Understanding oslo_config in OpenStack

The OpenStack Oslo library provides a set of Python libraries containing code shared by different OpenStack projects. This helps the many different OpenStack projects to follow a certain standard and convention when being developed.

In this post I want to go over oslo_config. This library helps with parsing of options found in configuration files or command line arguments.

Understanding Options

An option is defined using the Opt class or one of its sub-classes, from the cfg module:

from oslo_config import cfg

common_opts = [
               help='IP address to listen on.'),
            help='Port number to listen on.')

In the example above we can see that we are using Opt and StrOpt, one of its sub-classes. You might notice that the second option’s constructor has a type=PortType argument. This argument is a callable object that takes a string and either returns a value of that particular type, or raises ValueError if the value cannot be converted. The different types available can be found in the types module:

from oslo_config import types

PortType = types.Integer(1, 65535)

However, the predefined option sub-classes already set the option type. For example, the StrOpt option class above already sets the type to oslo_config.types.String. This table shows some relations between types and options:

Type Option
oslo_config.types.String oslo_config.cfg.StrOpt
oslo_config.types.String oslo_config.cfg.SubCommandOpt
oslo_config.types.Boolean oslo_config.cfg.BoolOpt

Example: Gnocchi Dispatcher Options

A series of options for Gnocchi using oslo_config can be found in the Ceilometer source code at ceilometer/dispatcher/gnocchi_opts.py:

from oslo_config import cfg

dispatcher_opts = [
                help='Filter out samples generated by Gnocchi '
                'service activity'),
               help='Gnocchi project used to filter out samples '
               'generated by Gnocchi service activity'),
               deprecated_reason='Archive Policy Rule must be '
               'setup on Gnocchi side instead',
               help='The archive policy to use when the dispatcher '
               'create a new metric.'),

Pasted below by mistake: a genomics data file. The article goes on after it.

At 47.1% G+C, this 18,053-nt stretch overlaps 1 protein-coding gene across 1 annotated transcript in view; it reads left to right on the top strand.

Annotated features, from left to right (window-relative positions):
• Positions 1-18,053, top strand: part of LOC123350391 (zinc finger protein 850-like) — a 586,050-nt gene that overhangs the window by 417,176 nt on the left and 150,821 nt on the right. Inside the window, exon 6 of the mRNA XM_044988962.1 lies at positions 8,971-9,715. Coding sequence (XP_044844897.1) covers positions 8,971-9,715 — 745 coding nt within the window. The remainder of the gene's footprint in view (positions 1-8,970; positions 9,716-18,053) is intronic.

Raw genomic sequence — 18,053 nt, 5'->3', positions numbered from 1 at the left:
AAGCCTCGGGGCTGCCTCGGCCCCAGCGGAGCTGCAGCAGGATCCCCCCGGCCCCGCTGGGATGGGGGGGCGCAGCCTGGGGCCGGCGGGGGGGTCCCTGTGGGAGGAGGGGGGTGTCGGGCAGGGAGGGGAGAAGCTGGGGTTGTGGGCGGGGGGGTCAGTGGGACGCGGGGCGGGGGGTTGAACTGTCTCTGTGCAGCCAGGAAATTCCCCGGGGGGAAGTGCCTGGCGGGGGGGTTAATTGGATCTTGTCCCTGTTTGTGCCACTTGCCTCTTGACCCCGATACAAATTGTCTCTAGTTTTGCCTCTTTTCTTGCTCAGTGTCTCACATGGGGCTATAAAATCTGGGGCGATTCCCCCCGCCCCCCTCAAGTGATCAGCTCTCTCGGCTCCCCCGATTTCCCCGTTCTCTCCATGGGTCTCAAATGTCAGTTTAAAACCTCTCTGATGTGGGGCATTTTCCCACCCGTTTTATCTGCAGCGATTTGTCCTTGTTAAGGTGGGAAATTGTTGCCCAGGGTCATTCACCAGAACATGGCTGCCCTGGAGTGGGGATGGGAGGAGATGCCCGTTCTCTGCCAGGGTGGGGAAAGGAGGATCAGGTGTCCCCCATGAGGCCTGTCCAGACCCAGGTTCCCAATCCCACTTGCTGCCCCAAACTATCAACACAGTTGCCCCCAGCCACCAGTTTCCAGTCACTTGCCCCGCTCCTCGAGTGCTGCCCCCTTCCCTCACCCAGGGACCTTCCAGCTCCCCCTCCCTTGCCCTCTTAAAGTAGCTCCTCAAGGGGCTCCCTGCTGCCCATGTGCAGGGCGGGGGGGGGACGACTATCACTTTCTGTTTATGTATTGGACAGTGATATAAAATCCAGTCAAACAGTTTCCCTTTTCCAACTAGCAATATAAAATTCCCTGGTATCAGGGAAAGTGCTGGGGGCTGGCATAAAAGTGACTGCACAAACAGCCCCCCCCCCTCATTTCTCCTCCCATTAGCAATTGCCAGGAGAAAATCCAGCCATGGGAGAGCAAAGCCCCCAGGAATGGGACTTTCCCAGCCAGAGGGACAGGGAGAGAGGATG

help=('The Yaml file that defines mapping between samples '
                     'and gnocchi resources/metrics')),
    cfg.FloatOpt('request_timeout', default=6.05, min=0.0,
                 help='Number of seconds before request to gnocchi times out'),

We can see that options can be given a default value (must match its type), help messages, minimum values, etc.

The example above shows another interesting concept: option deprecation. We can specify the reason why an option is being deprecated, and if it will be removed after deprecation.

Option Definitions

As we learned before, the base class for all configuration options is the Opts class. The only required parameter for this class is the option’s name. However, the following is a list of all parameters that can be passed, some of then already seen in the example above:

Name Description
name the option’s name
type the option’s type. Must be a callable object that takes string and returns converted and validated value
dest the name of the corresponding ConfigOpts property
short a single character CLI option name
default the default value of the option
positional True if the option is a positional CLI argument
metavar the option argument to show in –help
help an explanation of how the option is used
secret true if the value should be obfuscated in log output
required True if a value must be supplied for this option
deprecated_name deprecated name option. Acts like an alias
deprecated_group the group containing a deprecated alias
deprecated_opts list of DeprecatedOpt
sample_default a default string for sample config files
deprecated_for_removal indicates whether this opt is planned for removal in a future release
deprecated_reason indicates why this opt is planned for removal in a future release. Silently ignored if deprecated_for_removal is False
deprecated_since indicates which release this opt was deprecated in. Accepts any string, though valid version strings are encouraged. Silently ignored if deprecated_for_removal is False
mutable True if this option may be reloaded
advanced bool True/False value if this option has advanced usage and is not normally used by the majority of users


  1. oslo_config documentation
openstack python


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